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ADHD May Be a Risk Factor for Sport-related Concussion in Teens and Young Adults

Key findings

  • Among 79 student athletes ages 12 to 24 who had had at least one sport-related concussion, 47 (59%) were determined to have full or subthreshold attention-deficit/hyperactivity disorder (ADHD)
  • In all but one of those 47 patients, ADHD preceded the first concussive event
  • Post-concussion patients with ADHD were more likely than those without to have sustained more than one head injury
  • Post-concussion patients with ADHD were significantly more symptomatic than those without and had significantly worse deficits in executive function, suggesting that they may have a more complicated course of recovery

pilot study at Massachusetts General Hospital published in 2015 suggested that attention-deficit/hyperactivity disorder (ADHD) is a risk factor for mild traumatic brain injury. The core deficits of ADHD, which include poor impulse control, inattention and distractibility, make that connection plausible.

In a larger study, Mary Iaccarino, MD, a physical medicine and rehabilitation specialist with the Sports Concussion Clinic at MassGeneral Hospital for Children, Joseph Biederman, MD, chief of the Clinical and Research Program in Pediatric Psychopharmacology and Adult ADHD, and colleagues have confirmed ADHD as an antecedent risk factor for sport-related concussion among adolescents and young adults. In addition, as they report in Neurology: Clinical Practice, ADHD may complicate the course of recovery from concussion.

Patients and Assessments

Without mentioning ADHD, the researchers recruited 79 Mass General patients who had sustained a sport-related concussion in the last 10 years and were 12 to 24 years of age. Those <18 years old were accompanied by a parent or guardian. When possible, parents of patients 18 to 24 years old were contacted for an indirect report.

Participants completed a two-hour assessment battery included:

  • For diagnosis of ADHD:
    • The ADHD module from the Kiddie Schedule for Affective Disorders and Schizophrenia, epidemiologic version was used
    • Full ADHD was diagnosed if all Diagnostic and Statistical Manual of Mental Disorders: Fourth Edition criteria were met
    • Subthreshold ADHD was diagnosed if patients were ≥12 years old at ADHD symptom onset and/or had four or five symptoms of ADHD on at least one of the modules (inattention or hyperactivity)

  • For assessment of post-concussion symptoms:
    • The British Columbia Post-concussion Symptom Inventory (BC-PSI) was adapted to include questions about the mechanism of injury, details of the injury and duration and severity of symptoms for up to three concussions; the most severe concussion reported was used in the study
    • The Immediate Post-concussion Assessment and Cognitive Testing (ImPACT) was used to assess post-concussive symptoms and cognitive function

  • For assessment of executive function:
    • Parents of patients <18 years old completed the Behavior Rating Inventory of Executive Function (BRIEF) Parent Report; patients ≥18 years old completed the BRIEF-Adult Self-Report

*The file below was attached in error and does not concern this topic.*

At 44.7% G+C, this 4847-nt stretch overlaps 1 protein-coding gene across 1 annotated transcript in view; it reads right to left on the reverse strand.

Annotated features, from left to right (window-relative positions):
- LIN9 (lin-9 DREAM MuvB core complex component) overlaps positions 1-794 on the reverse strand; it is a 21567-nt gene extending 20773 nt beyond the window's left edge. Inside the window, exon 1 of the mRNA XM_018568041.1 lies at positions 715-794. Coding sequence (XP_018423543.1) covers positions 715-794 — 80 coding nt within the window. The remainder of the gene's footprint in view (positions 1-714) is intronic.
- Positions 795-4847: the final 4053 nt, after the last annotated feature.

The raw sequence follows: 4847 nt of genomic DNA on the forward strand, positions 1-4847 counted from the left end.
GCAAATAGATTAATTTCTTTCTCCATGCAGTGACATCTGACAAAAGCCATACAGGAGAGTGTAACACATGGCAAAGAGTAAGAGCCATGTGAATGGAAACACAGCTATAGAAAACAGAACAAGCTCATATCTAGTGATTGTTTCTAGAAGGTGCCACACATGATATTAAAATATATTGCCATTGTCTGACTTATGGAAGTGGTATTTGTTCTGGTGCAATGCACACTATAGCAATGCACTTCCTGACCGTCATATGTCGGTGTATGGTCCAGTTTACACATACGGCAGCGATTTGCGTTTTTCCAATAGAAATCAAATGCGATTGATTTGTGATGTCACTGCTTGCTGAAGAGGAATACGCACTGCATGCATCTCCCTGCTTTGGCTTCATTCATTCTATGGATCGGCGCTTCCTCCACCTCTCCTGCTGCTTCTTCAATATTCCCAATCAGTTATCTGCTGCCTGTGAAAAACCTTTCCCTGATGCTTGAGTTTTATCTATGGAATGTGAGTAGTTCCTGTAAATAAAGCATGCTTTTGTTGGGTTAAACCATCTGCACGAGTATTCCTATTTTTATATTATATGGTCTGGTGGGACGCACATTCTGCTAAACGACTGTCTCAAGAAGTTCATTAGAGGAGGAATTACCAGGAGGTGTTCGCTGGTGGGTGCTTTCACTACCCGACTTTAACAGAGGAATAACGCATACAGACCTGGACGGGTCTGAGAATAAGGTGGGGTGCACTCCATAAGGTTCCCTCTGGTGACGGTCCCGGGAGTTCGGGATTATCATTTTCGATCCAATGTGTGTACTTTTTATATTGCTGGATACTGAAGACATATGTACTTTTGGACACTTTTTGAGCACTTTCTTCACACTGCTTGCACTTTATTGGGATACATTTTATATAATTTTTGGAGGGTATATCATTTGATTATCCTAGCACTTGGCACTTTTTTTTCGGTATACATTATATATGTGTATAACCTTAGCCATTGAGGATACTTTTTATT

Prevalence of ADHD in Student-Athletes with Concussion

The researchers determined that 23 (29%) of the 79 patients had full ADHD, including 11 of the 22 (50%) patients who were ≤17 years old and 12 of the 57 (21%) who were >17 years old. They note that those rates are almost five times higher than in the general U.S. population. An additional 24 patients (30%) had subthreshold ADHD.

Clinical Correlates of Sport-related Concussion

In all but one of the 47 post-concussion patients who had ADHD, the age at onset of ADHD preceded the age at the time of the first concussion. The patient who was the exception had received a diagnosis of subthreshold ADHD at the same age as sustaining the concussion.

Furthermore, patients with ADHD were significantly more likely than those without ADHD to have sustained more than one head injury.

Concussion Symptoms and Severity

Compared with the post-concussion patients who did not have ADHD, those with ADHD reported more severe headaches, balance problems, sleeping more than usual, drowsiness, sensitivity to noise, irritability, nervousness, feeling "slowed down" and difficulty concentrating. The ImPACT Total Symptom composite score was significantly higher in patients with ADHD than in those without.

Post-concussion patients with ADHD were more likely than those without ADHD to have symptoms on the adapted BC-PSI, and they were nearly four times more likely to have more than five severe symptoms.

Executive Functioning

On the BRIEF, patients with ADHD had significantly more impaired scores than those without ADHD on all but one subscale (emotional control).

Clinical Implications

Whether there is a causal relationship between ADHD and sport-related concussion can be determined only in a prospective longitudinal study. If ADHD does prove to be an antecedent risk factor for concussion, student-athletes should be screened for the disorder, as treating ADHD may help prevent concussions and mitigate complications during recovery.

Learn more about the Pediatric Psychopharmacology and Adult ADHD Program

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